AGAR CORPORATION, INC., Appellant v. ELECTRO CIRCUITS INTERNATIONAL, LLC AND SURESH PARIKH, Appellees
CONCURRING OPINION ON DENIAL OF MOTION FOR REHEARING EN BANC
I join the court's decision to deny appellant Agar Corporation, Inc.'s motion for rehearing en banc. I write separately to address the statute-of-limitations issue 1 — Agar's argument that the en banc court should overrule the precedent in Mayes v. Stewart,2 step away from the holding that a two-year statute of limitations always applies to civil conspiracy, and instead hold that civil conspiracy is subject to the statute of limitations governing the underlying tort on which the civil conspiracy is based.
Agar roots its argument in the premise that civil conspiracy is a vicarious-liability theory rather than an independent tort. The rule Agar promotes makes sense. It may be the sounder rule, but Texas law is unclear as to whether civil conspiracy is a vicarious-liability theory, an independent claim, or both. Until the Supreme Court of Texas clarifies this issue, it is hard to tell what statute of limitations applies to civil conspiracy.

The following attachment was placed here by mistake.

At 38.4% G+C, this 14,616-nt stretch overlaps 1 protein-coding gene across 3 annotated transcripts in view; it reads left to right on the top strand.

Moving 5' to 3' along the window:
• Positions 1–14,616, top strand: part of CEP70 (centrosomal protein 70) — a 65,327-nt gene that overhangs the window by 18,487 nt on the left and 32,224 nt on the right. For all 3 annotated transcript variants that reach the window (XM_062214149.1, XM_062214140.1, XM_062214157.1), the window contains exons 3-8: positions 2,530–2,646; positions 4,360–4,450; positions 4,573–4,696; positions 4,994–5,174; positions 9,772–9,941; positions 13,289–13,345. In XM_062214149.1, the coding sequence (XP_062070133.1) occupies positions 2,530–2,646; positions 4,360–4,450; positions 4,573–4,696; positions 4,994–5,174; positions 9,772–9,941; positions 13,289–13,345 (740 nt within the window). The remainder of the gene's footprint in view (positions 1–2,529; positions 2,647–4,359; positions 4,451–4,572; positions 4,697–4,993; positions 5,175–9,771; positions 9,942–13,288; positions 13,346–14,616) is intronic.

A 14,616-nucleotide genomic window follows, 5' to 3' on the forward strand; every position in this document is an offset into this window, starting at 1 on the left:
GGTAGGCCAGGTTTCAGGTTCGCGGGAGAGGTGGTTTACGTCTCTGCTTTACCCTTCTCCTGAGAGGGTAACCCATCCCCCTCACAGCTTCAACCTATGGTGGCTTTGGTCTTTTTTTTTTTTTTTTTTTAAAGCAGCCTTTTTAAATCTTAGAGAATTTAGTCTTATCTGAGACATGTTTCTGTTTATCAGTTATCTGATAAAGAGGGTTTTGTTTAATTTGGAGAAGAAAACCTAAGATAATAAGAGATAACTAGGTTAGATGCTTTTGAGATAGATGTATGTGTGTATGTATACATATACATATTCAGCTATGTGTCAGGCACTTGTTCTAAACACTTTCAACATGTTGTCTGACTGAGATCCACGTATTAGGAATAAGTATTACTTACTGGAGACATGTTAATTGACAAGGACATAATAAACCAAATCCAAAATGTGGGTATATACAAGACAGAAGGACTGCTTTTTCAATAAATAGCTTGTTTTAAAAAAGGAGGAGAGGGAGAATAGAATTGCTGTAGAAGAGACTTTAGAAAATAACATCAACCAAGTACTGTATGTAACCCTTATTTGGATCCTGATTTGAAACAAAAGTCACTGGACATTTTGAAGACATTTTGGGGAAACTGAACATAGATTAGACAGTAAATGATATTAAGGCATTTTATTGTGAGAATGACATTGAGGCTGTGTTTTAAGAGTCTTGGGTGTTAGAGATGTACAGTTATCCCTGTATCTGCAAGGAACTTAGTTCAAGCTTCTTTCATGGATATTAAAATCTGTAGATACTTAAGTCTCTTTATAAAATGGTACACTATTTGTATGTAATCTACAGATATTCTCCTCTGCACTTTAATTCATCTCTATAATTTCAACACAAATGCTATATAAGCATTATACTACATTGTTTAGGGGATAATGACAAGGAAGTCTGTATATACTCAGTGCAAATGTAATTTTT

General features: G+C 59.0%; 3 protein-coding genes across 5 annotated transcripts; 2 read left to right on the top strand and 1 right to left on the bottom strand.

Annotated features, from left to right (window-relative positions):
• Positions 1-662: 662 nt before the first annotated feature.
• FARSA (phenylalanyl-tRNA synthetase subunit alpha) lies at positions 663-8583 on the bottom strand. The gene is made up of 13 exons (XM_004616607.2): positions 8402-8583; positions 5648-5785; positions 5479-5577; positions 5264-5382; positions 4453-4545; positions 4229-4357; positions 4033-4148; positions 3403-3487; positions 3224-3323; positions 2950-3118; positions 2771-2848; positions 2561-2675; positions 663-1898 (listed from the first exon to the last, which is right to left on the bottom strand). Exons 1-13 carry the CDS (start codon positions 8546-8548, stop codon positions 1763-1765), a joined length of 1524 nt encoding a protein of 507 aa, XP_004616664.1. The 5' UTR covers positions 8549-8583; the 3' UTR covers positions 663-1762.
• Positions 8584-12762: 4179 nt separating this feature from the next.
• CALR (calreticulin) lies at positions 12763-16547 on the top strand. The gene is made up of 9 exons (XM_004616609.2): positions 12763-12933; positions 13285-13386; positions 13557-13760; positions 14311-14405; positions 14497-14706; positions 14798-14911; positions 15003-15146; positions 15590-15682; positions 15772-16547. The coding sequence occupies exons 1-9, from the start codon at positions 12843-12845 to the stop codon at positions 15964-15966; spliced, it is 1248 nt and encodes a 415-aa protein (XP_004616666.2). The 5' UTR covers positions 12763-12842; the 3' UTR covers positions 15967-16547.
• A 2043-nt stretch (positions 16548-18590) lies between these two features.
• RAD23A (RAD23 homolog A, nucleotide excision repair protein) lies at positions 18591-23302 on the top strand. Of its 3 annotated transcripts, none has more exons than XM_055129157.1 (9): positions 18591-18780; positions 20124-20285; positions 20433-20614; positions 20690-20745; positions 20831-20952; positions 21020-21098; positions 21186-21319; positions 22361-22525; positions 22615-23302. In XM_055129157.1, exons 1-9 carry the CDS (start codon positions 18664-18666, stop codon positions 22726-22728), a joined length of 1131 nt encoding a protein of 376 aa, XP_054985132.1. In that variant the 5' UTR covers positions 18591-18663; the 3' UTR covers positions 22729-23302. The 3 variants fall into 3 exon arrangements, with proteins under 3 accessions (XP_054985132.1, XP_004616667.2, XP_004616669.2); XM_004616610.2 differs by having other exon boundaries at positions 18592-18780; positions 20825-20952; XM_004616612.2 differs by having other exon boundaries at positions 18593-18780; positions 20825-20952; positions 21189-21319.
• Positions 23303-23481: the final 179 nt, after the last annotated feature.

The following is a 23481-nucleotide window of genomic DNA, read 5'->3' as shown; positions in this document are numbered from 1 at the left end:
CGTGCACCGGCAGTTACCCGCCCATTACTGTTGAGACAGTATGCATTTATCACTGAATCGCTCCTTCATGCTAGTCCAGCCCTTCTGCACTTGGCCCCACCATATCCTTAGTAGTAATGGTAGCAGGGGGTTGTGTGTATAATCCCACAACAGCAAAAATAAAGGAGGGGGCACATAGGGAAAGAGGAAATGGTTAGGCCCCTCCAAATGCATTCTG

Eleven sister courts of appeals have agreed with the Mayes holding on the statute of limitations for civil conspiracy, including the First Court of Appeals with whom we share a courthouse in downtown Houston and appellate jurisdiction in a ten-county region. Stepping away from the Mayes holding would mean stepping away from uniformity in the law within our shared jurisdiction.
Though Agar proposes the better rule, adopting it is not the better choice. Doing so would create a split of authority in the First-Fourteenth shared jurisdiction and that would cause more harm than keeping the inferior rule. So, rather than dissent to the denial of en banc review and advocate for this court to embrace a new, sounder rule, I instead urge the Supreme Court of Texas to clarify the law in this murky area and announce this new rule for applying the statute of limitations to civil conspiracy.
Civil Conspiracy: A Muddled Place in Texas Jurisprudence